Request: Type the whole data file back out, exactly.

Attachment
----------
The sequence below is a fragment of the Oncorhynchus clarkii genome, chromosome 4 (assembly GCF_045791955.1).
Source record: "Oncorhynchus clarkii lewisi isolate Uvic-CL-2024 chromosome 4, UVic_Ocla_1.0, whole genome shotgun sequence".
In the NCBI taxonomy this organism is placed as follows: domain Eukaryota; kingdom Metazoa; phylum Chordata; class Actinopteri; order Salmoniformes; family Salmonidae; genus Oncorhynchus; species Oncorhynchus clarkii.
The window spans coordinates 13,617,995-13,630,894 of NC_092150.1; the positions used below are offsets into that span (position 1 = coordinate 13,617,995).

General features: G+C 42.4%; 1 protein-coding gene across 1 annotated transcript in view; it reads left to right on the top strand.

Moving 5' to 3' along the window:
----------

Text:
The sequence below is a fragment of the Oncorhynchus clarkii genome, chromosome 4 (assembly GCF_045791955.1).
Source record: "Oncorhynchus clarkii lewisi isolate Uvic-CL-2024 chromosome 4, UVic_Ocla_1.0, whole genome shotgun sequence".
In the NCBI taxonomy this organism is placed as follows: domain Eukaryota; kingdom Metazoa; phylum Chordata; class Actinopteri; order Salmoniformes; family Salmonidae; genus Oncorhynchus; species Oncorhynchus clarkii.
The window spans coordinates 13,617,995-13,630,894 of NC_092150.1; the positions used below are offsets into that span (position 1 = coordinate 13,617,995).

General features: G+C 42.4%; 1 protein-coding gene across 1 annotated transcript in view; it reads left to right on the top strand.

Moving 5' to 3' along the window: